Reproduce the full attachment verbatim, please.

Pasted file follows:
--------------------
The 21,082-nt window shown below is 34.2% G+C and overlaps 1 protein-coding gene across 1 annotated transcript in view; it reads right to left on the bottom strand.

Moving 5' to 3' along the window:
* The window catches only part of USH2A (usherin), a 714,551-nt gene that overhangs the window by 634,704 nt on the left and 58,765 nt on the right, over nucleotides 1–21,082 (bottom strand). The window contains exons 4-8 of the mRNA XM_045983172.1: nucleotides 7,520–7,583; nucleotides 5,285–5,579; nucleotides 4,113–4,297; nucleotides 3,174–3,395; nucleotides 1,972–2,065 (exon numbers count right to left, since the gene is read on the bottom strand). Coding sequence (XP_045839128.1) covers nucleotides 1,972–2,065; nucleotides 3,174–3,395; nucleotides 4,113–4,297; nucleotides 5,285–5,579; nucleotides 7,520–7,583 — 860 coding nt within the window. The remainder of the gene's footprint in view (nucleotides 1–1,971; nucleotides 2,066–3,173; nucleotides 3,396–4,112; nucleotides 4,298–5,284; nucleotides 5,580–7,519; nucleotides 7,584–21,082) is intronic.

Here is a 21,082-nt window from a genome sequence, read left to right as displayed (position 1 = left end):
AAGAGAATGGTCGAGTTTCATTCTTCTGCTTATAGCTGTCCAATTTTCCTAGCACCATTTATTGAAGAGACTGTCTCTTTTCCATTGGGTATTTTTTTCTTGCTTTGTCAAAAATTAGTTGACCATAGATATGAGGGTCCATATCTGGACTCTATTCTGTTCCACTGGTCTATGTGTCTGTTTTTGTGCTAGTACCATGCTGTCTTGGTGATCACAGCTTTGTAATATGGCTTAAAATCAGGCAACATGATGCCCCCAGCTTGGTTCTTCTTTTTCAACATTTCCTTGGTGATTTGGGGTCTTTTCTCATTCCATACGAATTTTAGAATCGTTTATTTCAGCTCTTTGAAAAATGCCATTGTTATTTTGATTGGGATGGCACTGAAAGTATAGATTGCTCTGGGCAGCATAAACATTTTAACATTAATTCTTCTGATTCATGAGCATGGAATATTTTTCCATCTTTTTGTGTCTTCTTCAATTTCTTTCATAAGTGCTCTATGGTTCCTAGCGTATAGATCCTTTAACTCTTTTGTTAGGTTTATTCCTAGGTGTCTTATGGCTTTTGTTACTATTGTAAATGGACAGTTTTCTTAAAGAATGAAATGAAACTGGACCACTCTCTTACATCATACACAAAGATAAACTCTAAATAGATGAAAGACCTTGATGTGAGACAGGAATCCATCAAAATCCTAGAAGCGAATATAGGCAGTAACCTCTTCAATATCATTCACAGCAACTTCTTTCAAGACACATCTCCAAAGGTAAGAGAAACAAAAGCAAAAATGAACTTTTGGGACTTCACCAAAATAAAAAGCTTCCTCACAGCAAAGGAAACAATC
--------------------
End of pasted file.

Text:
The 21,082-nt window shown below is 34.2% G+C and overlaps 1 protein-coding gene across 1 annotated transcript in view; it reads right to left on the bottom strand.

Moving 5' to 3' along the window:
* The window catches only part of USH2A (usherin), a 714,551-nt gene that overhangs the window by 634,704 nt on the left and 58,765 nt on the right, over nucleotides 1–21,082 (bottom strand). The window contains exons 4-8 of the mRNA XM_045983172.1: nucleotides 7,520–7,583; nucleotides 5,285–5,579; nucleotides 4,113–4,297; nucleotides 3,174–3,395; nucleotides 1,972–2,065 (exon numbers count right to left, since the gene is read on the bottom strand). Coding sequence (XP_045839128.1) covers nucleotides 1,972–2,065; nucleotides 3,174–3,395; nucleotides 4,113–4,297; nucleotides 5,285–5,579; nucleotides 7,520–7,583 — 860 coding nt within the window. The remainder of the gene's footprint in view (nucleotides 1–1,971; nucleotides 2,066–3,173; nucleotides 3,396–4,112; nucleotides 4,298–5,284; nucleotides 5,580–7,519; nucleotides 7,584–21,082) is intronic.

Here is a 21,082-nt window from a genome sequence, read left to right as displayed (position 1 = left end):
AAGAGAATGGTCGAGTTTCATTCTTCTGCTTATAGCTGTCCAATTTTCCTAGCACCATTTATTGAAGAGACTGTCTCTTTTCCATTGGGTATTTTTTTCTTGCTTTGTCAAAAATTAGTTGACCATAGATATGAGGGTCCATATCTGGACTCTATTCTGTTCCACTGGTCTATGTGTCTGTTTTTGTGCTAGTACCATGCTGTCTTGGTGATCACAGCTTTGTAATATGGCTTAAAATCAGGCAACATGATGCCCCCAGCTTGGTTCTTCTTTTTCAACATTTCCTTGGTGATTTGGGGTCTTTTCTCATTCCATACGAATTTTAGAATCGTTTATTTCAGCTCTTTGAAAAATGCCATTGTTATTTTGATTGGGATGGCACTGAAAGTATAGATTGCTCTGGGCAGCATAAACATTTTAACATTAATTCTTCTGATTCATGAGCATGGAATATTTTTCCATCTTTTTGTGTCTTCTTCAATTTCTTTCATAAGTGCTCTATGGTTCCTAGCGTATAGATCCTTTAACTCTTTTGTTAGGTTTATTCCTAGGTGTCTTATGGCTTTTGTTACTATTGTAAATGGACAGTTTTCTTAAAGAATGAAATGAAACTGGACCACTCTCTTACATCATACACAAAGATAAACTCTAAATAGATGAAAGACCTTGATGTGAGACAGGAATCCATCAAAATCCTAGAAGCGAATATAGGCAGTAACCTCTTCAATATCATTCACAGCAACTTCTTTCAAGACACATCTCCAAAGGTAAGAGAAACAAAAGCAAAAATGAACTTTTGGGACTTCACCAAAATAAAAAGCTTCCTCACAGCAAAGGAAACAATC